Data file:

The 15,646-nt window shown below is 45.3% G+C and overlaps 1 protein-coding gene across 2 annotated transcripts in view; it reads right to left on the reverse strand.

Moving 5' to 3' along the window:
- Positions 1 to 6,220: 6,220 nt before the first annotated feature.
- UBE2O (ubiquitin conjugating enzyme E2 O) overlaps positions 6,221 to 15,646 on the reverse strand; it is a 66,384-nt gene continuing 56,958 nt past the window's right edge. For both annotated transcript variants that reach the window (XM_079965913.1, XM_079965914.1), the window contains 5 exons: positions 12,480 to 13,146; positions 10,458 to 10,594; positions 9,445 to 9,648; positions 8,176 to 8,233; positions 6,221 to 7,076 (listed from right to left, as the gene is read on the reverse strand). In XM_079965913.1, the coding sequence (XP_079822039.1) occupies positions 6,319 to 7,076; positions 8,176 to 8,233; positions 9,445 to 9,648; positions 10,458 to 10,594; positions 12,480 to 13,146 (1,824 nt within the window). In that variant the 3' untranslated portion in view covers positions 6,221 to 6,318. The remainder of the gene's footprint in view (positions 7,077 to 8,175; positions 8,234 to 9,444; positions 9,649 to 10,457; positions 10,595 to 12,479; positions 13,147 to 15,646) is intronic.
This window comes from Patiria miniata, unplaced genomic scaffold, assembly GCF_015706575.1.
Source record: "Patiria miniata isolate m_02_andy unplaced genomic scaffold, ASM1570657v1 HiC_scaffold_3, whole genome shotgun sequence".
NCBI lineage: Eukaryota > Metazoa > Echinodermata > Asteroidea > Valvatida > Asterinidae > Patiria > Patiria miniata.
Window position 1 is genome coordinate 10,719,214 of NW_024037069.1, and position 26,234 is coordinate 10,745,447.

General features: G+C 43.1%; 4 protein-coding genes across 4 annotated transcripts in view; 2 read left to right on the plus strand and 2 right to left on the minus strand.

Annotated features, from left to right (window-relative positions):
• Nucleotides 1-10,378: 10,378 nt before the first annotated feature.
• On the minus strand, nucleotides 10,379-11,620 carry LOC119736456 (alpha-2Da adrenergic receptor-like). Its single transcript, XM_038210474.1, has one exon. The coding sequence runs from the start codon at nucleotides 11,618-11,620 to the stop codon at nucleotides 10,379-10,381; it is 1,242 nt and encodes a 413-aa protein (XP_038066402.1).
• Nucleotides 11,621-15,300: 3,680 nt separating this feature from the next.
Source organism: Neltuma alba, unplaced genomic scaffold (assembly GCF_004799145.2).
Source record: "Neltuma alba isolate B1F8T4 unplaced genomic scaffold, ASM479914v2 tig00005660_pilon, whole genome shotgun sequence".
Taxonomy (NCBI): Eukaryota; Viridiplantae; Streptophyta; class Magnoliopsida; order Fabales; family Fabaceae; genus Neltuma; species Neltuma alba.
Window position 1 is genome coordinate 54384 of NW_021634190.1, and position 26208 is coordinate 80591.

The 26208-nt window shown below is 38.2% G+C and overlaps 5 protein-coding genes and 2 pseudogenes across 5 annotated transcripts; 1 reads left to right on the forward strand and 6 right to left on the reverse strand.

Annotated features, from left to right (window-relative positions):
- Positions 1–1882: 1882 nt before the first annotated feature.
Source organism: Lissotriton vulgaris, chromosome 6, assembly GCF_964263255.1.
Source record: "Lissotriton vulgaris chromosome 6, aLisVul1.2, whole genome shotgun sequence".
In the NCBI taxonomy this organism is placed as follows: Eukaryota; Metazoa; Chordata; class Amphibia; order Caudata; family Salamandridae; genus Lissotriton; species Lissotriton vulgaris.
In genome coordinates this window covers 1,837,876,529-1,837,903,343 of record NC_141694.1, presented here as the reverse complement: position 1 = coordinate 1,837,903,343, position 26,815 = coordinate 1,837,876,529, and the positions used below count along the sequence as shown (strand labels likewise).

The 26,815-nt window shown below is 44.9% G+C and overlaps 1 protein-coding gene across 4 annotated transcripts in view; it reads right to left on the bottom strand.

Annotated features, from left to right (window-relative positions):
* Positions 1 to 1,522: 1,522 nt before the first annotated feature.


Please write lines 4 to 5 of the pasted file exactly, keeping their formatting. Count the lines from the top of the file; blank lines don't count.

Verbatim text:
- UBE2O (ubiquitin conjugating enzyme E2 O) overlaps positions 6,221 to 15,646 on the reverse strand; it is a 66,384-nt gene continuing 56,958 nt past the window's right edge. For both annotated transcript variants that reach the window (XM_079965913.1, XM_079965914.1), the window contains 5 exons: positions 12,480 to 13,146; positions 10,458 to 10,594; positions 9,445 to 9,648; positions 8,176 to 8,233; positions 6,221 to 7,076 (listed from right to left, as the gene is read on the reverse strand). In XM_079965913.1, the coding sequence (XP_079822039.1) occupies positions 6,319 to 7,076; positions 8,176 to 8,233; positions 9,445 to 9,648; positions 10,458 to 10,594; positions 12,480 to 13,146 (1,824 nt within the window). In that variant the 3' untranslated portion in view covers positions 6,221 to 6,318. The remainder of the gene's footprint in view (positions 7,077 to 8,175; positions 8,234 to 9,444; positions 9,649 to 10,457; positions 10,595 to 12,479; positions 13,147 to 15,646) is intronic.
This window comes from Patiria miniata, unplaced genomic scaffold, assembly GCF_015706575.1.